MANY news organizations assign journalists to cover specific areas, either geographic or topical, known as “beats.” This is a term originally used to describe a regular route for a sentry or policeman.
Journalists get to know the territory and people who make up their beat, and in many cases they have to learn specialized vocabulary in order to understand their sources. ?is does not mean they use that vocabulary in their stories.
On the contrary, good beat reporters become translators and interpreters, making information that might otherwise be obscure accessible to the general public.
Beats are rare in the smallest newsrooms, where every reporter is expected to cover every kind of story. But in larger news organizations, print and broadcast, journalists may have the opportunity to focus on a particular type of news.
Some beats are traditional: government, police, courts, and business, for example. Others vary with the territory.
Depending on a community’s make-up, reporters might be assigned to cover the environment, or the elderly, or education as a beat.
Beat reporters have one basic responsibility: to stay on top of the news in their specialty area.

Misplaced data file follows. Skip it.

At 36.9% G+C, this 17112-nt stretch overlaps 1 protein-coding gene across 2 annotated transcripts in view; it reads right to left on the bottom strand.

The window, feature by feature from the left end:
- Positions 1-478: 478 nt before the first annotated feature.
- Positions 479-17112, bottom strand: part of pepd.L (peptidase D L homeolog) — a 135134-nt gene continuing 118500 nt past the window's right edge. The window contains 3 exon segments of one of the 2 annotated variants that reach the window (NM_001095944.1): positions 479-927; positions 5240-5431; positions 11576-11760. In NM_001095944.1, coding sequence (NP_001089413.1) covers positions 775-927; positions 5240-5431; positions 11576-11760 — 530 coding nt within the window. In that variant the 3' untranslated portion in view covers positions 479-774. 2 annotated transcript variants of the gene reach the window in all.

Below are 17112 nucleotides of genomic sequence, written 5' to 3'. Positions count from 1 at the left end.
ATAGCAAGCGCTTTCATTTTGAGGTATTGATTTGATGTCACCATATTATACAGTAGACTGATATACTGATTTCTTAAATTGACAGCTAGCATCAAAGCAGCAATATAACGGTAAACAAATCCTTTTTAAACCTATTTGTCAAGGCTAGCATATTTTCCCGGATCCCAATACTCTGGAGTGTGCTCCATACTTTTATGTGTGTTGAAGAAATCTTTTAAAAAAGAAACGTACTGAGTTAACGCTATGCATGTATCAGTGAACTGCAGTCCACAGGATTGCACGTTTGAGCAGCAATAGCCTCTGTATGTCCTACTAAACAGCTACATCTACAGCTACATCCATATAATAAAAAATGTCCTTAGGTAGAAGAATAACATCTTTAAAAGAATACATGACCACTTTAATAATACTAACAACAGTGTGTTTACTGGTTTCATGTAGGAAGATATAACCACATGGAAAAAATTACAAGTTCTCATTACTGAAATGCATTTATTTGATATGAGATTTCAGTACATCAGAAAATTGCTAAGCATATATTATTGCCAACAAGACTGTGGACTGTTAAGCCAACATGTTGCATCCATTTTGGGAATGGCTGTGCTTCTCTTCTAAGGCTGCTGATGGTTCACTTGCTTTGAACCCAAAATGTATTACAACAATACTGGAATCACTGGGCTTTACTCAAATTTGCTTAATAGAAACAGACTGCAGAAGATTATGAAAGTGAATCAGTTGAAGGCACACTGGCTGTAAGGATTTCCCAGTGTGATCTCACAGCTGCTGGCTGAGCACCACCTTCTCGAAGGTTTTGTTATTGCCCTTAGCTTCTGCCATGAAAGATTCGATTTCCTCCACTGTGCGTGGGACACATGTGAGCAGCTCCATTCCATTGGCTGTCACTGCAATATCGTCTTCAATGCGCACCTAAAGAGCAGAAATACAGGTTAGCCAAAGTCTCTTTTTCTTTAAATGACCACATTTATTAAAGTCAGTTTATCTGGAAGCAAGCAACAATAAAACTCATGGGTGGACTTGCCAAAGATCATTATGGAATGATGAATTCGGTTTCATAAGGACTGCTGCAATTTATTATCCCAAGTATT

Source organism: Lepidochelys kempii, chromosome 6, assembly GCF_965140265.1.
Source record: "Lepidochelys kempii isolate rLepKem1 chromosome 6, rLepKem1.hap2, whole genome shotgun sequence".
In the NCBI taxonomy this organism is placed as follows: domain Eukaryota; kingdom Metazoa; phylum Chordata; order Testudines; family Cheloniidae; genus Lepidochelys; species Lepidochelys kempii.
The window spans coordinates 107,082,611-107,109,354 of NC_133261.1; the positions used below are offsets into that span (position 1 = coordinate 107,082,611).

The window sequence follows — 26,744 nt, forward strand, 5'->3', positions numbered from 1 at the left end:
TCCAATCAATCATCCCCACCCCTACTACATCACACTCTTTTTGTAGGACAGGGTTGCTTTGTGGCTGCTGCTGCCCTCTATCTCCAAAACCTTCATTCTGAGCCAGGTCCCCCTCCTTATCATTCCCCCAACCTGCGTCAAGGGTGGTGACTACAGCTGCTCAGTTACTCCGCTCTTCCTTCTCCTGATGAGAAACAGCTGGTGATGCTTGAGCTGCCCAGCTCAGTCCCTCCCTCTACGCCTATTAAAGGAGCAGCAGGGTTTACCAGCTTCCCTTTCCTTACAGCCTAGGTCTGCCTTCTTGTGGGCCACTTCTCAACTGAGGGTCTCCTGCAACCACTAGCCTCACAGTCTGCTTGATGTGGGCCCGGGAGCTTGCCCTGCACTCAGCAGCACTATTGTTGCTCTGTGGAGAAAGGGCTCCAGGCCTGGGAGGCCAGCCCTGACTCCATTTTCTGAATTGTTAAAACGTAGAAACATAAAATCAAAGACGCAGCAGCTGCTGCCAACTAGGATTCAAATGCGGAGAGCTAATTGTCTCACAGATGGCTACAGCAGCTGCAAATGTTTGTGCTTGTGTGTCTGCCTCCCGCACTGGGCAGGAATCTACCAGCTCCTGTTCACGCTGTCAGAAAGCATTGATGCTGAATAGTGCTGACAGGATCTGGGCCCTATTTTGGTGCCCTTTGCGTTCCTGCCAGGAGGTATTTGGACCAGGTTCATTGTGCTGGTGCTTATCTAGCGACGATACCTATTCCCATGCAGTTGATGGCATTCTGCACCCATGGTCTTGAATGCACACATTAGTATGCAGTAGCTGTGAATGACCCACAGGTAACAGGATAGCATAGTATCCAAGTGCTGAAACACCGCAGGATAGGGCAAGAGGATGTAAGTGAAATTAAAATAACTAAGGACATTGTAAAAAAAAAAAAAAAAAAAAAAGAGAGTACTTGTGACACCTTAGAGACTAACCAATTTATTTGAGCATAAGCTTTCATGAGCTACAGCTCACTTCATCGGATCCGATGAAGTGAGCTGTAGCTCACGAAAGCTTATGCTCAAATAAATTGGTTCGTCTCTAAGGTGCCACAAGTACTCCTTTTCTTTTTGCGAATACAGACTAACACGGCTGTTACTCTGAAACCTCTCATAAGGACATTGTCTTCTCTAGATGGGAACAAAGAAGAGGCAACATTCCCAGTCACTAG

They are expected to cover stories that arise on their beat — meetings, printed reports or Web postings, and other routine events — but they’re also responsible for finding news that goes beyond the obvious.
Beat reporters develop stories through their own enterprise, by building relationships with sources who will keep them abreast of what’s really going on, not just in public but behind the scenes.
They produce a wide variety of stories, from breaking news to feature profiles.
The best beat reporters I’ve known are well organized, determined, with a clear sense of mission, and a wide range of sources,” says Chip Scanlan, a former beat reporter for Knight Ridder newspapers and currently with The Poynter Institute.
Beat Reporting Skills
Whatever beat a journalist chooses or is assigned to cover, one basic skill is essential: the ability to understand the institutions that dominate the beat. Learning how the system works takes time and effort, but it pays off in stories that non-beat reporters can’t match.